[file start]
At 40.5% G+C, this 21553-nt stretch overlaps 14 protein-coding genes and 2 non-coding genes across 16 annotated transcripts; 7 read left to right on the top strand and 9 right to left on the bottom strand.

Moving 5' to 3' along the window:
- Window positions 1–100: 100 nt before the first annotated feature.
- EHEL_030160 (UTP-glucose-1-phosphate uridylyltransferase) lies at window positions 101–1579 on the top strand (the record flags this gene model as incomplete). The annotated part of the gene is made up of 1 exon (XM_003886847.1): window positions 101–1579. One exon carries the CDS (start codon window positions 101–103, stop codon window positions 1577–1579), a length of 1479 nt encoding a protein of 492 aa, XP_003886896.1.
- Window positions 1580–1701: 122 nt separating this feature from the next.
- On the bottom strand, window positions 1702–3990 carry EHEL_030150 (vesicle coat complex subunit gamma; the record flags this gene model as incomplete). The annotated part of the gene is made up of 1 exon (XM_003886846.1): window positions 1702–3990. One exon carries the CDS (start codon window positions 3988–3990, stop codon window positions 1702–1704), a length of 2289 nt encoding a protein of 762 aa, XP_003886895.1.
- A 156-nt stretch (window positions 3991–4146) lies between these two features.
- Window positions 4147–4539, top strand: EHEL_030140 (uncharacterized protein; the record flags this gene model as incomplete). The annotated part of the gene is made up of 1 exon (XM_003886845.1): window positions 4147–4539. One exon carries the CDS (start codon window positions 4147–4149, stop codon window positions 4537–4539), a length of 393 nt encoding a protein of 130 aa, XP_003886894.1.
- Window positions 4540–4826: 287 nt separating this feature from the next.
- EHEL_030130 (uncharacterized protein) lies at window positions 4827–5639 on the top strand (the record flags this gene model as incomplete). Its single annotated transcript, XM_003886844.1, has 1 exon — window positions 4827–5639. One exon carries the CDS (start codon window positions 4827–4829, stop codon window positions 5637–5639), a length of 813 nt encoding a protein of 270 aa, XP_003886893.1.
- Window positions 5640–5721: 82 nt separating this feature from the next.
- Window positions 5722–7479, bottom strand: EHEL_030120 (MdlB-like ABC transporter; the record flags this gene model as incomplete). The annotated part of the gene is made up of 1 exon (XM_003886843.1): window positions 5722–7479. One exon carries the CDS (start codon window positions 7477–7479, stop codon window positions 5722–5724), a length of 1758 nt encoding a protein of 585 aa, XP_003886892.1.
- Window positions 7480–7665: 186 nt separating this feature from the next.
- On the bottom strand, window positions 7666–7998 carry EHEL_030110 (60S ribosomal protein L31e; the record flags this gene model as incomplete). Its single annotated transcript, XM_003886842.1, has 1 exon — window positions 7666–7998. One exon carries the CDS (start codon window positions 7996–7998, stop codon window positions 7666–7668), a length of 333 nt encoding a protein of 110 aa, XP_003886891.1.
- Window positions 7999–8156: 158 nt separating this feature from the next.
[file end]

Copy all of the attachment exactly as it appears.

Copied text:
At 40.5% G+C, this 21553-nt stretch overlaps 14 protein-coding genes and 2 non-coding genes across 16 annotated transcripts; 7 read left to right on the top strand and 9 right to left on the bottom strand.

Moving 5' to 3' along the window:
- Window positions 1–100: 100 nt before the first annotated feature.
- EHEL_030160 (UTP-glucose-1-phosphate uridylyltransferase) lies at window positions 101–1579 on the top strand (the record flags this gene model as incomplete). The annotated part of the gene is made up of 1 exon (XM_003886847.1): window positions 101–1579. One exon carries the CDS (start codon window positions 101–103, stop codon window positions 1577–1579), a length of 1479 nt encoding a protein of 492 aa, XP_003886896.1.
- Window positions 1580–1701: 122 nt separating this feature from the next.
- On the bottom strand, window positions 1702–3990 carry EHEL_030150 (vesicle coat complex subunit gamma; the record flags this gene model as incomplete). The annotated part of the gene is made up of 1 exon (XM_003886846.1): window positions 1702–3990. One exon carries the CDS (start codon window positions 3988–3990, stop codon window positions 1702–1704), a length of 2289 nt encoding a protein of 762 aa, XP_003886895.1.
- A 156-nt stretch (window positions 3991–4146) lies between these two features.
- Window positions 4147–4539, top strand: EHEL_030140 (uncharacterized protein; the record flags this gene model as incomplete). The annotated part of the gene is made up of 1 exon (XM_003886845.1): window positions 4147–4539. One exon carries the CDS (start codon window positions 4147–4149, stop codon window positions 4537–4539), a length of 393 nt encoding a protein of 130 aa, XP_003886894.1.
- Window positions 4540–4826: 287 nt separating this feature from the next.
- EHEL_030130 (uncharacterized protein) lies at window positions 4827–5639 on the top strand (the record flags this gene model as incomplete). Its single annotated transcript, XM_003886844.1, has 1 exon — window positions 4827–5639. One exon carries the CDS (start codon window positions 4827–4829, stop codon window positions 5637–5639), a length of 813 nt encoding a protein of 270 aa, XP_003886893.1.
- Window positions 5640–5721: 82 nt separating this feature from the next.
- Window positions 5722–7479, bottom strand: EHEL_030120 (MdlB-like ABC transporter; the record flags this gene model as incomplete). The annotated part of the gene is made up of 1 exon (XM_003886843.1): window positions 5722–7479. One exon carries the CDS (start codon window positions 7477–7479, stop codon window positions 5722–5724), a length of 1758 nt encoding a protein of 585 aa, XP_003886892.1.
- Window positions 7480–7665: 186 nt separating this feature from the next.
- On the bottom strand, window positions 7666–7998 carry EHEL_030110 (60S ribosomal protein L31e; the record flags this gene model as incomplete). Its single annotated transcript, XM_003886842.1, has 1 exon — window positions 7666–7998. One exon carries the CDS (start codon window positions 7996–7998, stop codon window positions 7666–7668), a length of 333 nt encoding a protein of 110 aa, XP_003886891.1.
- Window positions 7999–8156: 158 nt separating this feature from the next.